Streptide, a newly discovered naturally occuring cyclic peptide

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Streptide is a newly discovered macrocyclic naturally occurring streptococcal peptide.

Streptococcal bacteria are thought to use peptides as communication signals. Often these types of peptides contain unusual post-translational modifications. Many different biosynthetic strategies for the formation of cyclic peptides have now been observed in nature. Several cyclization reactions in which the N-terminal end is connected to the C-terminal end of the peptides have been well documented. Other biosynthetic cyclization types have also been observed, such as using isopeptide bonds, disulfide bonds, esters and thiolactones. However, the biosynthesis of the newly reported streptide peptide does not fall into any of these categories. Hence, a member of a new family of cyclic peptides has been found.

Figure 1 shows the chemical structure of streptide as deduced by Schramma et al. in 2015. The research group used several tools, such as HPLC-UV purification, NMR, mass spectrometry, solid-phase peptide synthesis as well as genetic and biochemical studies to determine the structure and conformation of streptide and its biochemical synthesis.


Figure 1: The chemical structure of streptide including the stereochemistry as deduced by Schramma et al. is shown in the left part of the panel. The middle and right part of the panel shows models of the peptides generated using a simple force field method. However, a NMR based model can be reviewed in the cited paper.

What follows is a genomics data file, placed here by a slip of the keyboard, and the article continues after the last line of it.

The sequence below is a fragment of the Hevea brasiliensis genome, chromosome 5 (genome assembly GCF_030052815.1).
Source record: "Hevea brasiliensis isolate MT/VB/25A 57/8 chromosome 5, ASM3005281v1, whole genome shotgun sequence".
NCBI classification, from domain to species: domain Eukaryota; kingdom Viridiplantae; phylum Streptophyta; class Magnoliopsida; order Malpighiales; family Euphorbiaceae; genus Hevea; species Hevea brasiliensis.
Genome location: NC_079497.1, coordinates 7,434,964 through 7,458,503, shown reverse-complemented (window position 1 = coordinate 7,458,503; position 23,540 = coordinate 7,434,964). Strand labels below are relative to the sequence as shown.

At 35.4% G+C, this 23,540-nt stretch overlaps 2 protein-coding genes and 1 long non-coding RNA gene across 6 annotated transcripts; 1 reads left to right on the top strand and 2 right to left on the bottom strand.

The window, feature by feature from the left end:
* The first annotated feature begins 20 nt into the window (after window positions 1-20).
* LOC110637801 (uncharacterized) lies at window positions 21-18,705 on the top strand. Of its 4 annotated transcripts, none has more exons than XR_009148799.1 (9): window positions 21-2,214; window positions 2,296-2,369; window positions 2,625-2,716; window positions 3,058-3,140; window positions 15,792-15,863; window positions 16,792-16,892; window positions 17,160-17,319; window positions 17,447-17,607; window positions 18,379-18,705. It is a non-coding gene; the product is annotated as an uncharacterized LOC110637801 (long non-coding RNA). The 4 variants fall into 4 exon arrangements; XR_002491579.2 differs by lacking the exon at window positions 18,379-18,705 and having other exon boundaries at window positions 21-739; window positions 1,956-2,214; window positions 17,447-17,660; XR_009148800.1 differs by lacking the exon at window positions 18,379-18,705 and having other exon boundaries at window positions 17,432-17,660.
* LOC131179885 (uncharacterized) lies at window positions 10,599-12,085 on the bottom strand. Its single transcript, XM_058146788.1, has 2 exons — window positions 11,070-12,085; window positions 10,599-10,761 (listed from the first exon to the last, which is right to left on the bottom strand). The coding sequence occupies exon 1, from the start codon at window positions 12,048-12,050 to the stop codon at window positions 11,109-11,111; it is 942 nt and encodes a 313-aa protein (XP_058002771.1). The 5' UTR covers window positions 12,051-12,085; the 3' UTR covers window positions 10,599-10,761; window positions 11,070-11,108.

Streptide is produced by the pathogen Streptococcus thermophilus and was found to have a lysine-to-tryptophan (K-W) crosslink in its peptide backbone creating a cycle in the N-terminal part of the peptide. Streptococcus thermophilus or Streptococcus salivarius subspecies thermophilus is a gram-negative bacteria. This bacteria is found in fermented milk products. It is usually used for the production of yoghurt. It has been reported that yoghurt helps alleviate symptoms of mucositis which can be caused by chemotherapy in cancer patients. Mucositis is an inflammation of the mucous membranes in the digestive system which also can cause ulcers in the digestive tract. Streptococcus thermophilus is also classified as a lactic acid bacterium and is therefore considered to be a probiotic microorganism.


Kelsey R. Schramma, Leah B. Bushin and Mohammad R. Seyedsayamdost; Structure and biosynthesis of a macrocyclic peptide containing an unprecedented lysine-to-tryptophan crosslink. Nature Chemistry 2015, vol 7, 431-437.

Whitford, E. J.; Cummins, A. G.; Butler, R. N.; Prisciandaro, L. D.; Fauser, J. K.; Yazbeck, R; Lawrence, A; Cheah, K. Y.; Wright, T. H.; Lymn, K. A.; Howarth, G. S. (2009). “Effects of Streptococcus thermophilus TH-4 on intestinal mucositis induced by the chemotherapeutic agent, 5-Fluorouracil (5-FU)”. Cancer biology & therapy 8 (6): 505–11.


Categories: Bioanalysis, Cancer, Enzymes, peptides


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